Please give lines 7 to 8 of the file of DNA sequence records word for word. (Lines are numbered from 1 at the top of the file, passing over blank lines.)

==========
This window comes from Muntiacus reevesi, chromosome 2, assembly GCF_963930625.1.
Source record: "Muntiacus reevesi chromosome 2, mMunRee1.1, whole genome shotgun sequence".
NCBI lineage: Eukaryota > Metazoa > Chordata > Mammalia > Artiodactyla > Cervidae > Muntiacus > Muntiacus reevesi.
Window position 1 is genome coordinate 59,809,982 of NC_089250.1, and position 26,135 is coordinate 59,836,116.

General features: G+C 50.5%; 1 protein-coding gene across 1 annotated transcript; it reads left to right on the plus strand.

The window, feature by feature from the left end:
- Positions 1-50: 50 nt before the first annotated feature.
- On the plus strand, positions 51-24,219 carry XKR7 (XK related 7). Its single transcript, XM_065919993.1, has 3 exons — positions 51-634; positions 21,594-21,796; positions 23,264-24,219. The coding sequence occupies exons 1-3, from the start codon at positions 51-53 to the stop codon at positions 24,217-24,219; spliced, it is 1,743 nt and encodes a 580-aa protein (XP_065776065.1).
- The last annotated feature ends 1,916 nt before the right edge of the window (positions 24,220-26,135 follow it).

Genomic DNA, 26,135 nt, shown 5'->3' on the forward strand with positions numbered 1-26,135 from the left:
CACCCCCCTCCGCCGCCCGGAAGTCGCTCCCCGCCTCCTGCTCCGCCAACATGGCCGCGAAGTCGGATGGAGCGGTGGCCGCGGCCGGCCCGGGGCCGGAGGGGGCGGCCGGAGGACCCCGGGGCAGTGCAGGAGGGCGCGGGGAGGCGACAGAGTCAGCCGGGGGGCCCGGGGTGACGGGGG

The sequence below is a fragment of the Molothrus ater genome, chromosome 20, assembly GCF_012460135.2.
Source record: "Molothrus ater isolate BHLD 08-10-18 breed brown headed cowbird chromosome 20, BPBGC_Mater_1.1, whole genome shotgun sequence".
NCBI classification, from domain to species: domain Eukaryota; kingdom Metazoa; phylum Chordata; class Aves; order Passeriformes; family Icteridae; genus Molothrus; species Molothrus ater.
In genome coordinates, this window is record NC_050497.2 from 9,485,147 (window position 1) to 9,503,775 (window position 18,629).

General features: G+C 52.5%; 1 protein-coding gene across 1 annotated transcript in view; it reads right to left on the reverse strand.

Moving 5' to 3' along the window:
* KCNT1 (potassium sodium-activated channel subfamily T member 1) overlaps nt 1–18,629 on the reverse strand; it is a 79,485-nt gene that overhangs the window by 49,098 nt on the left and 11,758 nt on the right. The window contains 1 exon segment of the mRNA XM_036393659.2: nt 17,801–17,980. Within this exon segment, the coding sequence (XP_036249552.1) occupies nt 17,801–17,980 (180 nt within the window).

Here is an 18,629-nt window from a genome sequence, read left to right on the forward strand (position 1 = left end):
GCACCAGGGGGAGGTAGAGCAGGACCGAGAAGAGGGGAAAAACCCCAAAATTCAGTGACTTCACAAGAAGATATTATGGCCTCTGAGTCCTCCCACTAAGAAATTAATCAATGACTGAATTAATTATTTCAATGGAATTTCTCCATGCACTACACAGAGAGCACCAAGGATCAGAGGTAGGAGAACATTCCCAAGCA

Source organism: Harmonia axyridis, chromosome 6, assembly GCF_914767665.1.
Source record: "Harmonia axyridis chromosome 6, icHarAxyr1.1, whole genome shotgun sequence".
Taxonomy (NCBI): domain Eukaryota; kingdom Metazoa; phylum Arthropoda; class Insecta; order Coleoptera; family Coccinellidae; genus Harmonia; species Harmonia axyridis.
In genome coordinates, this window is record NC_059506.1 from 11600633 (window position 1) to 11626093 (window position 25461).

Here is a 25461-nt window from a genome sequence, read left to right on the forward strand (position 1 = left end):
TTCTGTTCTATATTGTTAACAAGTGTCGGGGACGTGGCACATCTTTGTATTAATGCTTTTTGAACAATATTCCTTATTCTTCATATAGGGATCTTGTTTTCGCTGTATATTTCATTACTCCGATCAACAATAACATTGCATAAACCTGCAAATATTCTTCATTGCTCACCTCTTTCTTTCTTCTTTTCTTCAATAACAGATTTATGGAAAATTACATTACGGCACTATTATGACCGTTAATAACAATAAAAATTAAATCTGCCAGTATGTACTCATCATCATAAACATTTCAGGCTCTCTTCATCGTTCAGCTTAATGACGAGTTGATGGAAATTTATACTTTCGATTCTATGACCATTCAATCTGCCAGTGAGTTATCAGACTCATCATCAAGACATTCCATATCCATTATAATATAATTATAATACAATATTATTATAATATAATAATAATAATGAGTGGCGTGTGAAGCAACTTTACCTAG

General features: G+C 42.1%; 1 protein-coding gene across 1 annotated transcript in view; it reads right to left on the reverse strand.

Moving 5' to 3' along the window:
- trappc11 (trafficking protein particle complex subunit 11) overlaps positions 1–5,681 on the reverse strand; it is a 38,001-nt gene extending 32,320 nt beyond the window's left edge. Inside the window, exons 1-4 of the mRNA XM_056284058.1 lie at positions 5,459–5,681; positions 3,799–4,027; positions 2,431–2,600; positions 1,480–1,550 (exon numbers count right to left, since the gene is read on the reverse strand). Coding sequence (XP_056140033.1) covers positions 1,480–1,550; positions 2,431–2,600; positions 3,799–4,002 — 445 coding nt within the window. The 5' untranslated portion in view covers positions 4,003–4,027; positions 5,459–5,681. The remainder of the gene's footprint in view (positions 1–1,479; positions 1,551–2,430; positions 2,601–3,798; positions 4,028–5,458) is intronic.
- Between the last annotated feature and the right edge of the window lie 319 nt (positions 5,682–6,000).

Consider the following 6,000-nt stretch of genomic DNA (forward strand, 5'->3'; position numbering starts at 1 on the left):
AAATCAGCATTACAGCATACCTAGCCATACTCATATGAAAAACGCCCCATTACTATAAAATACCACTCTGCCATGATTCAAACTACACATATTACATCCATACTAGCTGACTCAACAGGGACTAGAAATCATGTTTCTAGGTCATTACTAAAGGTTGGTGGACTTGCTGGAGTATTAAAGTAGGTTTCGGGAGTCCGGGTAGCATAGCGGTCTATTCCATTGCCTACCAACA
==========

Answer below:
- Positions 1-50: 50 nt before the first annotated feature.
- On the plus strand, positions 51-24,219 carry XKR7 (XK related 7). Its single transcript, XM_065919993.1, has 3 exons — positions 51-634; positions 21,594-21,796; positions 23,264-24,219. The coding sequence occupies exons 1-3, from the start codon at positions 51-53 to the stop codon at positions 24,217-24,219; spliced, it is 1,743 nt and encodes a 580-aa protein (XP_065776065.1).